I love this—"I have a great tent… it just leaks." Hmmm. I think the leaking part is what the tent is supposed to prevent!
The Tetragon 1210
The Tetragon 1210
My own view is that the tent is kaput. Tents don’t last forever—the sun breaks down the fabric, inside storage can lead to mildew that eats the material, and so on and so on. Re-sealing the seams is one thing. But the leaking fabric tells me that the waterproof coating has de-laminated or worn away, which is fixable in small patches with McNett’s Gear Aid Sealant ($10). But you’d have to paint most of the tent. Besides, even though the fabric may LOOK fine, chances are it has lost much of its tensile strength. The whole thing could just rip to shreds in a strong windstorm.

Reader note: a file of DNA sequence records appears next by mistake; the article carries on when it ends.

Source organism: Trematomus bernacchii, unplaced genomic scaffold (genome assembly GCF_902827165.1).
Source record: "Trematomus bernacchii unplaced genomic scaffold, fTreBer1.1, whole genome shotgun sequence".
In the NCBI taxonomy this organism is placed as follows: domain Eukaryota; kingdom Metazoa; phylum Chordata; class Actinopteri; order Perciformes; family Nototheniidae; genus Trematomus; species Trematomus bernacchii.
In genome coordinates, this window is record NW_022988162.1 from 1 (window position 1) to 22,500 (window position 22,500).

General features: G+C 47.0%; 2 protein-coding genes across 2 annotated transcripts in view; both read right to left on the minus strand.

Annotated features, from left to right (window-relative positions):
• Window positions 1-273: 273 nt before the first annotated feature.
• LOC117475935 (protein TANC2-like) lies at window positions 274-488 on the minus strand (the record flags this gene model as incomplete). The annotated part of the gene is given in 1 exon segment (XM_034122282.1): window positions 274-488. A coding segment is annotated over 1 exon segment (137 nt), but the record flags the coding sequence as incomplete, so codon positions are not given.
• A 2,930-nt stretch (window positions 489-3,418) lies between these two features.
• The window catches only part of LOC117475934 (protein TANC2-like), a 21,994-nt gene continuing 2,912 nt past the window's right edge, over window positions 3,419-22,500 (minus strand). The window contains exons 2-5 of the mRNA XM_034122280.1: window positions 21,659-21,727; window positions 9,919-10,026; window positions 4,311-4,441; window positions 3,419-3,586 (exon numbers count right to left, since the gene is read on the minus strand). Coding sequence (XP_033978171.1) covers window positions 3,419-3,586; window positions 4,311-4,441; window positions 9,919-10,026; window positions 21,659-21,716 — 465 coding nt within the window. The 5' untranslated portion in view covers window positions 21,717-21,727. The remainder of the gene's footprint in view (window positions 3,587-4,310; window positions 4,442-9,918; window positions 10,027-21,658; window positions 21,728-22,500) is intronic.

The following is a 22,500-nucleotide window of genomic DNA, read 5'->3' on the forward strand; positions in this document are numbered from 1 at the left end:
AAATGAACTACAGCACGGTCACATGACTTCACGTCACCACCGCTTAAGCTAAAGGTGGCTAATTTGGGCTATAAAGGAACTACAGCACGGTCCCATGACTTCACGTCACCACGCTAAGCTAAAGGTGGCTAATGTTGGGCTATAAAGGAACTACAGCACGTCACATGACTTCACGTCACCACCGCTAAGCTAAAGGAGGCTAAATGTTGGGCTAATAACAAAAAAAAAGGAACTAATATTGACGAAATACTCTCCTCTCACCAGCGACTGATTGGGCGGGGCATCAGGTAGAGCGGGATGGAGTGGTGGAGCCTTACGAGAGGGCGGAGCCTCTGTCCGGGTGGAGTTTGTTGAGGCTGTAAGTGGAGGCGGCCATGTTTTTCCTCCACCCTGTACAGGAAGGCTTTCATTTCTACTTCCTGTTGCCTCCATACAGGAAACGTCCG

There are a lot of tents out there that offer good quality and won’t break the bank. A good example is the Eureka Tetragon 1210 ($239). It’s a two-room (or one—it’s up to you) that sleeps six. Polyester floor and fly, fiberglass frame, good ventilation. Eureka’s Suite V6 ($299) is also a two-room, six-person tent, and adds a covered (not fully enclosed) screened front porch. Or, there’s Eureka’s big Copper Canyon 1610 ($380), which sleeps six, and has two rooms, AND screened front porch.
There are others. Coleman’s WeatherMaster 4 ($229) sleeps four, and has a screened side-room for buggy conditions. Or there is the GigaTent Mt. Kinsman 8 ($250). A real bargain—a big eight-person tent with three rooms and a screened porch. That’s pretty luxurious!
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